Right now a number of retailers are having a difficult time making ends meet. Some retail tenants have found ways to adapt in the "new normal," offering to-go service, outside seating, online sales, or other means to continue generating revenues, but others have struggled, putting a lot of stress on commercial landlords.
The challenging economic circumstances have motivated some landlords to look into percentage rent as a possible lease structure to help them during difficult times. Learn what percentage rent is, how it works in commercial real estate, and whether it's a good solution for struggling commercial landlords in the economy today.
What is percentage rent?
Percentage rent is a type of lease structure used in commercial real estate (CRE), particularly in the retail sector, such as multi-tenant shopping centers, single retail spaces, or malls. The lease charges a percentage rent based on gross income rather than a flat rate each month, which could either be in lieu of or in addition to a base rent amount. A percentage lease can be a great way for landlords to take advantage of increased revenues earned by the tenant without putting an additional burden on tenants if high revenues are not achieved.
How percentage rent works
Base rent is the set rental amount established in a lease. For example, if a free-standing clothing retailer is renting a 2,500-square-foot store at $10 per square foot, their base rent for the year would be $250,000, or $20,833 per month. In a percentage lease, a percentage rent ranging from 3% to 10% but most commonly 5% would be charged for any gross revenues that exceed a specified revenue "breakpoint," in this example we'll say revenues of $1 million. Any revenues that exceed the breakpoint would be charged a percentage rent.
In this example, we can say revenues for the year were $1,280,000. The tenant would need to pay an additional $14,000 (5% of $280,000) to the landlord. If the threshold is not met, no rent percentage is charged to the tenant. The landlord can choose to only charge a percentage rent without any base rent or charge a discounted base rent with a lower threshold for the breakpoint, meaning they are more likely to achieve market rent but only if revenues are achieved.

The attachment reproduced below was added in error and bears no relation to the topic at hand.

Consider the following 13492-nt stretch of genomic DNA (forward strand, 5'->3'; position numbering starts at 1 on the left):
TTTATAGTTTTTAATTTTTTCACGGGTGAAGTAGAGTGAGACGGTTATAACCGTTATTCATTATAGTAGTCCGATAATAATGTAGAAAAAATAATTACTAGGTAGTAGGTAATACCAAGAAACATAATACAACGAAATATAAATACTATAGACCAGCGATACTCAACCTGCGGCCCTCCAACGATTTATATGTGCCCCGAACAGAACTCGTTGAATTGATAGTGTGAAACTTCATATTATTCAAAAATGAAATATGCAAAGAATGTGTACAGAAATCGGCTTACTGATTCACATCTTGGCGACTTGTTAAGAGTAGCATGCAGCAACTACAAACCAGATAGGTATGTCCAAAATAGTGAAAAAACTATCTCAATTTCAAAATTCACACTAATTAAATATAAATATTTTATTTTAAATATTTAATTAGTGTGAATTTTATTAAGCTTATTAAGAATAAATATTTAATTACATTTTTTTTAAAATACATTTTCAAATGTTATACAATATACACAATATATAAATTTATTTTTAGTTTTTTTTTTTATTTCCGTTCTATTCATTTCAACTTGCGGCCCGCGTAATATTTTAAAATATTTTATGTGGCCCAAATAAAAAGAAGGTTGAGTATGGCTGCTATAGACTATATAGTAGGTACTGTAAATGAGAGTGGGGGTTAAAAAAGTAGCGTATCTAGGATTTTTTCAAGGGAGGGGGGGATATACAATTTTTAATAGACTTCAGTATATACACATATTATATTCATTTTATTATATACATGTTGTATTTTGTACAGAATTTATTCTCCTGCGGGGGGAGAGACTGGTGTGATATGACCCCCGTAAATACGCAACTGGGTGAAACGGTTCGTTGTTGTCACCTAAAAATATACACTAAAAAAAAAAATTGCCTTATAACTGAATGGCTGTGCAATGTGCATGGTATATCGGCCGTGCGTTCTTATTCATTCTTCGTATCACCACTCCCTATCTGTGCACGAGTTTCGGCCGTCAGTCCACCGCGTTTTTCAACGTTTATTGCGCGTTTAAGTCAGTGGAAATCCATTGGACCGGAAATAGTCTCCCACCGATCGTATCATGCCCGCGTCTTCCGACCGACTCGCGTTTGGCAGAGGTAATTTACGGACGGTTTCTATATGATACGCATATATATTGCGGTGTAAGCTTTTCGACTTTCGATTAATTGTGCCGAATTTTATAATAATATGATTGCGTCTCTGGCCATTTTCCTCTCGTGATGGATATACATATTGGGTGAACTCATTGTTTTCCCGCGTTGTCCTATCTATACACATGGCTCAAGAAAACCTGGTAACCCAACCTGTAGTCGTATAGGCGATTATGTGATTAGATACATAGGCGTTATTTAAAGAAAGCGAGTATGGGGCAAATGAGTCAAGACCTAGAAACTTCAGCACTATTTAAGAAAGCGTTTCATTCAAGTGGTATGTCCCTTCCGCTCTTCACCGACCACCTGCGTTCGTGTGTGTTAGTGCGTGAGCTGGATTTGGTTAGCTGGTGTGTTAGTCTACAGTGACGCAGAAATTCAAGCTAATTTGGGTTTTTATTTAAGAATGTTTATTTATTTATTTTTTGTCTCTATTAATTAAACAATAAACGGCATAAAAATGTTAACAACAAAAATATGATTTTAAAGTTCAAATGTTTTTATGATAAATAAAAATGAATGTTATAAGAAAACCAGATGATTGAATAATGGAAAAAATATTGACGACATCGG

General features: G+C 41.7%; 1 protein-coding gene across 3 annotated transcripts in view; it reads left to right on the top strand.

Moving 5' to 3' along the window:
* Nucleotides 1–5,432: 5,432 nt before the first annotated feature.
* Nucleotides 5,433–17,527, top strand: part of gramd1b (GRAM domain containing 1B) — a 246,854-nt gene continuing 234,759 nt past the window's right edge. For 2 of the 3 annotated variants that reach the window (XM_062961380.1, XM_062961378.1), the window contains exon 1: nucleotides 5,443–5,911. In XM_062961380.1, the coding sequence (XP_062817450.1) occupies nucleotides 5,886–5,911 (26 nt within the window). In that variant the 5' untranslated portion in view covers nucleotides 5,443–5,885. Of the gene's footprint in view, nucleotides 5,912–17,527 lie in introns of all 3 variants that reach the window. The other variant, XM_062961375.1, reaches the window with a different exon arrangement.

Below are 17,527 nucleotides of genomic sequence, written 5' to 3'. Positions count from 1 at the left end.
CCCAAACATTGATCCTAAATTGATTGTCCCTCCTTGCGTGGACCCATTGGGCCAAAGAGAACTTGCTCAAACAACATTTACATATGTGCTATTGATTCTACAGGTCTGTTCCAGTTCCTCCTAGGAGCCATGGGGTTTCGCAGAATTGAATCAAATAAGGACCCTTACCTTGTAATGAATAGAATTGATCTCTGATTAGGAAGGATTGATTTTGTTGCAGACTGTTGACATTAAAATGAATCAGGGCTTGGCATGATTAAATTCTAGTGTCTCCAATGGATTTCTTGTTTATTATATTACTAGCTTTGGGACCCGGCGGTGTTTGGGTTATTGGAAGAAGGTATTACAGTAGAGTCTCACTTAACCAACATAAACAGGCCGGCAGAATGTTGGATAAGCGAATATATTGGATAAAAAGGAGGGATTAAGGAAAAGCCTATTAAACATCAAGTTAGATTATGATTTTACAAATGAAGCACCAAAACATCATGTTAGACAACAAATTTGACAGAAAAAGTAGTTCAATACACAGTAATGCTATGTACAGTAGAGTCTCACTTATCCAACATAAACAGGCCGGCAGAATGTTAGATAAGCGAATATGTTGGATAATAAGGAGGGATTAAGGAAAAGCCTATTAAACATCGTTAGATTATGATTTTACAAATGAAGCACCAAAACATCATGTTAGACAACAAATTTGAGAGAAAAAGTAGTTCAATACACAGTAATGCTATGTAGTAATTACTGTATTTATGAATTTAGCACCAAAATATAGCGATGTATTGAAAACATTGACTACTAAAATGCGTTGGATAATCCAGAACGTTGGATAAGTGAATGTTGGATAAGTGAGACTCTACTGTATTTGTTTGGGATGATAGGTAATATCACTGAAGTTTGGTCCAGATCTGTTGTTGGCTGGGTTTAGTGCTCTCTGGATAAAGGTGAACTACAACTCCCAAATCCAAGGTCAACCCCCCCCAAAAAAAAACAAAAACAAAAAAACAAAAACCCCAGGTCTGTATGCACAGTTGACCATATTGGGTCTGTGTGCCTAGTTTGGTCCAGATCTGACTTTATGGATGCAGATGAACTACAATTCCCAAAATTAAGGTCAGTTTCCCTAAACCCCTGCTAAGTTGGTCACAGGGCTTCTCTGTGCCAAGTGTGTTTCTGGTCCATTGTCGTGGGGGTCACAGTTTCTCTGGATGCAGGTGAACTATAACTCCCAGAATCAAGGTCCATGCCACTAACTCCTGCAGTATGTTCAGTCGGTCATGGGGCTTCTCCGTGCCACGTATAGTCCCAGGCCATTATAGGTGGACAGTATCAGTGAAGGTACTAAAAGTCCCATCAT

How percentage rent can help struggling landlords and tenants right now
Revenues for many retailers have been extremely unstable this year, making rental rates and rental collections unstable for commercial landlords. Certain businesses like grocery stores and other essential service retailers have seen huge spikes in revenues from high demand during the initial onset of the pandemic. Others, like bars, restaurants, and nonessential retailers, suffered major losses at the onset of the pandemic, especially those that were unable to sell their goods to-go or online. This volatility has put pressure on many commercial landlords and led to missed opportunities for landlords who aren't utilizing percentage rent to allow them to collect additional rental income from the tenants experiencing sudden surges in revenues.
By using a percentage lease, a landlord can potentially benefit from earning additional rental income if the retailer experiences increased sales. It can also benefit struggling tenants by establishing a fair rental rate that may be slightly discounted. This increased revenue earned from the retail tenants that are doing well can be used to offset those who may be struggling to pay rent, have requested forbearance, or are paying partial rent for the time being. This is definitely not a solution for the retail tenants who simply cannot pay, but it is a way to hopefully earn additional income to offset any losses. This strategy, among others like adding pandemic clauses to their leases, can help those who may be struggling currently.